Date of Award

Spring 5-2016

Degree Type

Dissertation

Degree Name

Doctor of Philosophy (PhD)

Department

Political Science, International Development, and International Affairs

Committee Chair

Dr. Robert Pauly

Committee Chair Department

Political Science, International Development, and International Affairs

Committee Member 2

Dr. David Butler

Committee Member 2 Department

Political Science, International Development, and International Affairs

Committee Member 3

Dr. Joseph St. Marie

Committee Member 3 Department

Political Science, International Development, and International Affairs

Committee Member 4

Dr. Tom Lansford

Committee Member 4 Department

Political Science, International Development, and International Affairs

Abstract

A Small Island Development States (SIDS) viewpoint is underrepresented in the existing migration literature. That perspective is necessary because SIDS geography creates a unique set of social and economic circumstances that predisposes small states to high vulnerability to external shocks from environmental events and influences emigration decision making. Like other SIDS, Grenada is characterized by small land mass, small population, limited opportunities for productive labor, and limited resources to efficiently support all the requirements of modern institutions. This has resulted in high levels of emigration and a pattern of circularity as Grenadian households make rational decisions to manage risk and foster economic development. These emigrants view the extended work field as a space with opportunities for building skill and wealth, and gaining an education and diverse, cosmopolitan experiences. Family members working abroad, and those who remain at home become a transnational household. Expanding beyond conventional push/pull migration analysis, this dissertation posits a SIDS perspective from a triangulation of The New Economics of Labor Migration and theories that addressed circulation and cumulative causation. Through surveys, interviews and document review, a study of a random sample of 118 households found that remittances increased in response to threats, as households deliberately positioned themselves to have "someone on the outside," as a risk management strategy. The Study found that circulation enabled households to build wealth and sustainable livelihoods and to adequately care for the elderly and children. When this arrangement failed, families suffered and stagnated as social protection systems were unable to fill the gap.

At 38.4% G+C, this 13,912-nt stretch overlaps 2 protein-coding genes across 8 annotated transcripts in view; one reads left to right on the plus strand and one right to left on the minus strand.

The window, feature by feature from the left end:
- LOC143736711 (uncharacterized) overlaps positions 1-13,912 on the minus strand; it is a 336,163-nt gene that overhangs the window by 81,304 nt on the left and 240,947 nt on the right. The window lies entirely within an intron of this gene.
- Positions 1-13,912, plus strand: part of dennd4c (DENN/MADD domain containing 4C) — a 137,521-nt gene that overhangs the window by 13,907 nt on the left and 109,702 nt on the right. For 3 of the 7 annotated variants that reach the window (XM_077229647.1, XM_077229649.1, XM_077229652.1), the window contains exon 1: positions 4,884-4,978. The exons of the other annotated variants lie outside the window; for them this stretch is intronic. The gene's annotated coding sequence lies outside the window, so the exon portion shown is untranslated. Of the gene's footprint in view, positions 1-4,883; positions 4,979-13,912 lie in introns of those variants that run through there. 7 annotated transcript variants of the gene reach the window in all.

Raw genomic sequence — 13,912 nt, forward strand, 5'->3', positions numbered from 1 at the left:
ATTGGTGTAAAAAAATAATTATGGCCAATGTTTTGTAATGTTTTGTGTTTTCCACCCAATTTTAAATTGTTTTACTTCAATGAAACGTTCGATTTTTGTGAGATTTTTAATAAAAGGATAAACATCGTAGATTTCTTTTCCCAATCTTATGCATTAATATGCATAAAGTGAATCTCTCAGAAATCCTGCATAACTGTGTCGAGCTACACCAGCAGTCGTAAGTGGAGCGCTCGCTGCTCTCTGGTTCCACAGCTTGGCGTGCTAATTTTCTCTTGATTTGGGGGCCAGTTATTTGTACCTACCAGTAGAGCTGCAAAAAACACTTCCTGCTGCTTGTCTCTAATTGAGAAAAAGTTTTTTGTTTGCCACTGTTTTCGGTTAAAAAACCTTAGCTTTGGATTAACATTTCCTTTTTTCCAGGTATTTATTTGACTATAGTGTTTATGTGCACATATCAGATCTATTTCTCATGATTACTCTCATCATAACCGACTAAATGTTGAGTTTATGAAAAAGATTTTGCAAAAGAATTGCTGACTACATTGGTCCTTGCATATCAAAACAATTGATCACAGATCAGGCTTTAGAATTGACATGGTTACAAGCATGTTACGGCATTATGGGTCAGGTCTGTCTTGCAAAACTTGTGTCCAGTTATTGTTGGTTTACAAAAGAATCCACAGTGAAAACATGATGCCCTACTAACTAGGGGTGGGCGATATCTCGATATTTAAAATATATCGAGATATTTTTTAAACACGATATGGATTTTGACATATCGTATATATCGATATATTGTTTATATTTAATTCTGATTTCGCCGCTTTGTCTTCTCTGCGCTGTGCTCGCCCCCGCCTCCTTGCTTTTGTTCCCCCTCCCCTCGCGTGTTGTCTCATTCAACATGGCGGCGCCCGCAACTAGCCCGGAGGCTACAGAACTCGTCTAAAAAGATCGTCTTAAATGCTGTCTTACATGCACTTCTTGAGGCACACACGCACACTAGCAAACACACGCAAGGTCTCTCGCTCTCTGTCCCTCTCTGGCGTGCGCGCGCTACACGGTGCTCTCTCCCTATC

ORCID ID

0000-0003-1063-3234